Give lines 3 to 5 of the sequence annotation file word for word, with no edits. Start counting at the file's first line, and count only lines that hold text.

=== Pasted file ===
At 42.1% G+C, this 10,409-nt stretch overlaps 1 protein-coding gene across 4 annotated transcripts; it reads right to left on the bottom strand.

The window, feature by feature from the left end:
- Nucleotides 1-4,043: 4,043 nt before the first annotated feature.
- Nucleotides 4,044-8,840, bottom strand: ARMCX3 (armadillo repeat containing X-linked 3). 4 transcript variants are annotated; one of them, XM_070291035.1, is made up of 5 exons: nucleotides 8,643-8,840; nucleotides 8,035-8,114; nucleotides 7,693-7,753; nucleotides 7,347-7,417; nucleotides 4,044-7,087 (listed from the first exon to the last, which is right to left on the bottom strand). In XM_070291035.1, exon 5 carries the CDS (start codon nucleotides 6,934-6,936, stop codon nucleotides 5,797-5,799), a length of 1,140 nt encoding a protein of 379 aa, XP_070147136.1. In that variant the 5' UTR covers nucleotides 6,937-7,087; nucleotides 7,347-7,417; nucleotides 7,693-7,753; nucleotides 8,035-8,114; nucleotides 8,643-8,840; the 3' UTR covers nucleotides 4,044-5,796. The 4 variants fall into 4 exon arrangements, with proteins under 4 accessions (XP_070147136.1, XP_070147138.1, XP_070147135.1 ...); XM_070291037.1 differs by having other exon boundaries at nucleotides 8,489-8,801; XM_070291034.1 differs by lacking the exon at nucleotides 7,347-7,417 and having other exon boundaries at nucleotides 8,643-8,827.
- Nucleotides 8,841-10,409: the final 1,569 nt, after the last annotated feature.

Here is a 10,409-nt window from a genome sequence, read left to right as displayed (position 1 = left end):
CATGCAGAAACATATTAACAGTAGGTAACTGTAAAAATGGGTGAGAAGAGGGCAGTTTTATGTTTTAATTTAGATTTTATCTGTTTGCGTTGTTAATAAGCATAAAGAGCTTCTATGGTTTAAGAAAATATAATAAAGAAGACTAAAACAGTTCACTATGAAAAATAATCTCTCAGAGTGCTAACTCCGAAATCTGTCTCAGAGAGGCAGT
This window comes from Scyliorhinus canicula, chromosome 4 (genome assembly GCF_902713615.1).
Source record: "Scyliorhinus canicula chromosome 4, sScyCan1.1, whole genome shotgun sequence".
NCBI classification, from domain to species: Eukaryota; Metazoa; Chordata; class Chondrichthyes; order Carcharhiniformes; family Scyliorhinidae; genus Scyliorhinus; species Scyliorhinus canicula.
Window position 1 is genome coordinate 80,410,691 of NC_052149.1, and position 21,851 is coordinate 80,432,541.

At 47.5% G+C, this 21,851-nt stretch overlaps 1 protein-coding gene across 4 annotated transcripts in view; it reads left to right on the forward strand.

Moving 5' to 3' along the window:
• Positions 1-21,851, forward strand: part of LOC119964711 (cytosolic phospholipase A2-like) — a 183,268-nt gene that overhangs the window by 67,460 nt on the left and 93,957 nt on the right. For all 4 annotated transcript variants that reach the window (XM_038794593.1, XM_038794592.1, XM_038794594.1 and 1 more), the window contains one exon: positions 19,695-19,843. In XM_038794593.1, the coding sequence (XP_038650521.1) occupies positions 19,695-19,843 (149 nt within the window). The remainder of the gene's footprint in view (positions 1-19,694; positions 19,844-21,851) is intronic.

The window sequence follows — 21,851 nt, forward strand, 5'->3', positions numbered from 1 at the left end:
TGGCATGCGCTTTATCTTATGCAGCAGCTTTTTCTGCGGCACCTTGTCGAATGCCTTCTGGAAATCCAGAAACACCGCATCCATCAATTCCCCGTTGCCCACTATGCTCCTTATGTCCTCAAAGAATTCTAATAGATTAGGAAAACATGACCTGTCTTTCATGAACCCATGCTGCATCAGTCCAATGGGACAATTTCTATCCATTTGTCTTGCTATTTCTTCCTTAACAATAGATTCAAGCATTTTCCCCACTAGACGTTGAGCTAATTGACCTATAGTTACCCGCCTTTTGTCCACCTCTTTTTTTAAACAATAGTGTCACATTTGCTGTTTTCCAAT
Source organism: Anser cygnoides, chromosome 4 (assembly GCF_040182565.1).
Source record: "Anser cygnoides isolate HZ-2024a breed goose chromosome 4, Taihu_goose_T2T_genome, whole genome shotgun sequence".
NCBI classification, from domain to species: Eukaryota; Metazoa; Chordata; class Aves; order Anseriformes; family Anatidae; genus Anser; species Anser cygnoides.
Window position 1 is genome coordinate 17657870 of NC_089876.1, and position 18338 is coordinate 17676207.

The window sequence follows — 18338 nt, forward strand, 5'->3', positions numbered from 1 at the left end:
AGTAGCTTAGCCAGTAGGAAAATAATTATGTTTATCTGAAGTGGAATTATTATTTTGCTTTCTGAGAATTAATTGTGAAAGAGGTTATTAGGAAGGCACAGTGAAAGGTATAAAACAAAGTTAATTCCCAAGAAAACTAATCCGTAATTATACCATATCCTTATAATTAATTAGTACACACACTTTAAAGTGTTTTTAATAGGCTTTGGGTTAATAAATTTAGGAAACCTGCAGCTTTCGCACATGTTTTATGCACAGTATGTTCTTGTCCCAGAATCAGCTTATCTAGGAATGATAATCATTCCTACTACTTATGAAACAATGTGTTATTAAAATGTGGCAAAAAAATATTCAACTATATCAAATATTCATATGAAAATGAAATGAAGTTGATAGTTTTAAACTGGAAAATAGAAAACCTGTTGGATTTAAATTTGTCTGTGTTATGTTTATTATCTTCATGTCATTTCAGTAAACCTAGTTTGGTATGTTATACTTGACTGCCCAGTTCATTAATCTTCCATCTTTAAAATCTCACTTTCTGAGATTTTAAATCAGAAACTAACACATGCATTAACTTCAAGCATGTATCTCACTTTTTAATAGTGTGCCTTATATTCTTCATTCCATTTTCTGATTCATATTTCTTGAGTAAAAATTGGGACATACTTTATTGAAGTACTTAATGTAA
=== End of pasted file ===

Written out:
- Nucleotides 1-4,043: 4,043 nt before the first annotated feature.
- Nucleotides 4,044-8,840, bottom strand: ARMCX3 (armadillo repeat containing X-linked 3). 4 transcript variants are annotated; one of them, XM_070291035.1, is made up of 5 exons: nucleotides 8,643-8,840; nucleotides 8,035-8,114; nucleotides 7,693-7,753; nucleotides 7,347-7,417; nucleotides 4,044-7,087 (listed from the first exon to the last, which is right to left on the bottom strand). In XM_070291035.1, exon 5 carries the CDS (start codon nucleotides 6,934-6,936, stop codon nucleotides 5,797-5,799), a length of 1,140 nt encoding a protein of 379 aa, XP_070147136.1. In that variant the 5' UTR covers nucleotides 6,937-7,087; nucleotides 7,347-7,417; nucleotides 7,693-7,753; nucleotides 8,035-8,114; nucleotides 8,643-8,840; the 3' UTR covers nucleotides 4,044-5,796. The 4 variants fall into 4 exon arrangements, with proteins under 4 accessions (XP_070147136.1, XP_070147138.1, XP_070147135.1 ...); XM_070291037.1 differs by having other exon boundaries at nucleotides 8,489-8,801; XM_070291034.1 differs by lacking the exon at nucleotides 7,347-7,417 and having other exon boundaries at nucleotides 8,643-8,827.
- Nucleotides 8,841-10,409: the final 1,569 nt, after the last annotated feature.